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Wildlife in your home - Gardens and Landscaping

Garden PondGardens are becoming increasingly important as havens for wildlife. Foxes, bats, hedgehogs, birds, butterflies, dragonflies, bees and many other creatures can be seen and enjoyed.

Trees and tall bushy hedges next to bat roosts are important, because they enable the bats to emerge under their protective canopy earlier and benefit from the abundance of midges and other insects most active at dusk.

HaymeadowChoosing plants that are native to Britain benefits all sorts of insects, including bumblebees and butterflies. Flower-rich, lightly mown meadows are much more insect friendly than tightly mown lawns. If you would like to create your own Dartmoor haymeadow, you can have a look at our guide ‘How to Create Your Own Dartmoor Haymeadow’ (pdf).

Plants without double flowers are better for bees that need pollen to feed to their larvae. This is because in plants with double flowers, pollen bearing anthers have been replaced by extra petals. Remember that bees will pollinate your crops, while wasps will feed on many unwelcome caterpillars!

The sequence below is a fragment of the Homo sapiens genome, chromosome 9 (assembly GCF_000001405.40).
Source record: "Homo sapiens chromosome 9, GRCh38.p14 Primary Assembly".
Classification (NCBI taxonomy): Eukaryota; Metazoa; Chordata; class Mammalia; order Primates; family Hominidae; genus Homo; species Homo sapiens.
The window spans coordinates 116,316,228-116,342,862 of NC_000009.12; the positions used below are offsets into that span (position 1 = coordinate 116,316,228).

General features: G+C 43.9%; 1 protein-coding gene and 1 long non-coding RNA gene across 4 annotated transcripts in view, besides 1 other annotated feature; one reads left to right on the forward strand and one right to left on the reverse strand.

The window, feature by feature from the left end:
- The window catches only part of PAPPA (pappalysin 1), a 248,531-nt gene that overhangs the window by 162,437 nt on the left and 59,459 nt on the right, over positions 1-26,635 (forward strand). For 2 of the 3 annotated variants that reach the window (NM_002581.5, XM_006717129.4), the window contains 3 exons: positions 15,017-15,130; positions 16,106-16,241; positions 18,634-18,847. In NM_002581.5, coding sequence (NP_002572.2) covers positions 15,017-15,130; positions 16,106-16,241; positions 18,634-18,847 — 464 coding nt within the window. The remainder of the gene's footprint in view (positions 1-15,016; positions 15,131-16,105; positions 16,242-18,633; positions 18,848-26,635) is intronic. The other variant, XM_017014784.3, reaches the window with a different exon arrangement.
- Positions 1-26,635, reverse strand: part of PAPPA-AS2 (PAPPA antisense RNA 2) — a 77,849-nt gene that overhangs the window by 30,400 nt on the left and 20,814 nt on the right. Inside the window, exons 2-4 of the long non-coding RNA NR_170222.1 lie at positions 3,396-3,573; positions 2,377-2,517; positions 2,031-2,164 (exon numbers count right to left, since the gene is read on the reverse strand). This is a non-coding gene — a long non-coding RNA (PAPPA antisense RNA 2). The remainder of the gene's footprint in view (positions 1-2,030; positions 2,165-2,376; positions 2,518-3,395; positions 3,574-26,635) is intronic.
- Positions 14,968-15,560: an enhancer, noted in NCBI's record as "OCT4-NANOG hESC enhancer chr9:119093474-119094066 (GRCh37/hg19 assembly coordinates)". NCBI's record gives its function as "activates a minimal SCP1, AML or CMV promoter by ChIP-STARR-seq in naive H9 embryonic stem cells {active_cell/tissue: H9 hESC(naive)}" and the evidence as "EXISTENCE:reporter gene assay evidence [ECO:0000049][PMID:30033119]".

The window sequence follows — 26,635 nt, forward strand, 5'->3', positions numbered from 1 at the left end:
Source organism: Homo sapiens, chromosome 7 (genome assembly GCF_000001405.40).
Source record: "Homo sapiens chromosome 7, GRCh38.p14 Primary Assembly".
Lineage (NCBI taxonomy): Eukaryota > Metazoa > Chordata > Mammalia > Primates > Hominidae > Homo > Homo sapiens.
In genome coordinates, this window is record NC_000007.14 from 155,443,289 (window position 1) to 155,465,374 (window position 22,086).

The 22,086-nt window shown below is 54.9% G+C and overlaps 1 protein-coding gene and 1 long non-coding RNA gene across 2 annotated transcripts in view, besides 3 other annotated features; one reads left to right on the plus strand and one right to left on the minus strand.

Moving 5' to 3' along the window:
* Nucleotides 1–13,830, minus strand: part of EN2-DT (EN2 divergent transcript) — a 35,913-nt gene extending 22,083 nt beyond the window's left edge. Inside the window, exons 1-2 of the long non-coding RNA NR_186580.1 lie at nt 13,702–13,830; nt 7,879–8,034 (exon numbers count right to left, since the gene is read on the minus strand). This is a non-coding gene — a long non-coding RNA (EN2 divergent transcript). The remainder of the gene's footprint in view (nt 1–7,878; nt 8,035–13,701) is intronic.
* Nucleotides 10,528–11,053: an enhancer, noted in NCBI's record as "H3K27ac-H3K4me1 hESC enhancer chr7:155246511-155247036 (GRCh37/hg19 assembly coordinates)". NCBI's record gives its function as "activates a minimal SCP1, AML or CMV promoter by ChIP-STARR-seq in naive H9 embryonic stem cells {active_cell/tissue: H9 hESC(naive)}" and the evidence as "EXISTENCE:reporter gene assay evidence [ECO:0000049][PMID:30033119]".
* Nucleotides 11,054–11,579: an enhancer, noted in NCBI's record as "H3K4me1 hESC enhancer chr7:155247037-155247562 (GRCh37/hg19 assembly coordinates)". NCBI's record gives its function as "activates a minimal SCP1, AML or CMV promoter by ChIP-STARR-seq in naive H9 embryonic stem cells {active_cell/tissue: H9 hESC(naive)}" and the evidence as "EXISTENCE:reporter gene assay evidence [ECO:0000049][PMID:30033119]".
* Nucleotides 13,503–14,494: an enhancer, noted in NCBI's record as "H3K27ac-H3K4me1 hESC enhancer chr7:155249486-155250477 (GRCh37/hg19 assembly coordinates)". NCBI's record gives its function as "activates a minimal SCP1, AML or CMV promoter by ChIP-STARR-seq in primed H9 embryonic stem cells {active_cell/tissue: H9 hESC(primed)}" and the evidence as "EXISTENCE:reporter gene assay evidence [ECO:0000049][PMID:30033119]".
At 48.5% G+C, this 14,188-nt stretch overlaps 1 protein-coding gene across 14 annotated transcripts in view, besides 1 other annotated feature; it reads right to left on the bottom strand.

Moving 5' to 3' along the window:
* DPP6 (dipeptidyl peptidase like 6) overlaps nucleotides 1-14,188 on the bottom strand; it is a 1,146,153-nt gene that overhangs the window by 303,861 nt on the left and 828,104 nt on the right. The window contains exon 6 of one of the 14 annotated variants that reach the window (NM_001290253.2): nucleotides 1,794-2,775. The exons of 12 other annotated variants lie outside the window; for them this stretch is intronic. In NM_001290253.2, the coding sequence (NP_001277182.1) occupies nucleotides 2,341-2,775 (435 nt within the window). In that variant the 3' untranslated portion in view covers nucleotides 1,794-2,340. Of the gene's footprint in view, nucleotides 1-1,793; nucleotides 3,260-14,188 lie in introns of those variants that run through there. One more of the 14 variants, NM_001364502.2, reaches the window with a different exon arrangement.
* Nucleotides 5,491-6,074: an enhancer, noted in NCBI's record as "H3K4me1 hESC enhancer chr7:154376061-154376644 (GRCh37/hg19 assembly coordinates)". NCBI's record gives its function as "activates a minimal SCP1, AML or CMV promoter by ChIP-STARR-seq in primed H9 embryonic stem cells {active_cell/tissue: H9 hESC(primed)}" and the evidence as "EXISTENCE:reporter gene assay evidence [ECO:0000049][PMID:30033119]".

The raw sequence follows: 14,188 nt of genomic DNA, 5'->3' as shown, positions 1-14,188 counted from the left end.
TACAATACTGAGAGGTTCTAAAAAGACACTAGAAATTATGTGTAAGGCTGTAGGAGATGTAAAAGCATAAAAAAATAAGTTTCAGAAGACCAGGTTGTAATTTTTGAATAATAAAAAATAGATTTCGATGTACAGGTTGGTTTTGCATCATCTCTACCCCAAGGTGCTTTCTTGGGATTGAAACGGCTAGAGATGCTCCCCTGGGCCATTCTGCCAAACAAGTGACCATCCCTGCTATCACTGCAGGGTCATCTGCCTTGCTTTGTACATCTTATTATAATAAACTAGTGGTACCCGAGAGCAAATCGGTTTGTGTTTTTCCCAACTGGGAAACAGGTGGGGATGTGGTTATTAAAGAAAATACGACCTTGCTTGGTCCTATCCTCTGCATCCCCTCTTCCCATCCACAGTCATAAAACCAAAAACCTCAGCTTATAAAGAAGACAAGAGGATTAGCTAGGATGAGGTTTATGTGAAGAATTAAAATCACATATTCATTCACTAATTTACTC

The trimming of bushes and hedges can be left until winter, after flowers and fruit have been used by insects, birds and small animals.Garden ponds can provide a home or a drinking source for insects, frogs, newts, bird and mammals. And finally, the fewer pesticides and herbicides are used the better for wildlife!

You can obtain more information on wildlife friendly gardening from the following links:

Natural England’s advice pages on Wildlife Gardening (external site, opens new window)

Million Pond Project: (external site, opens new window)

Devon Wildlife Trust’s Wildlife Gardening Webpages (external site, opens new window)

Have you thought about having a green roof? There are many different types of green roof you could install, depending on where you live, the type of your roof, and what you want it to look like. For more information, visit the Natural England living roofs publication (external site, opens new window)

Page last updated: 16 Feb 2010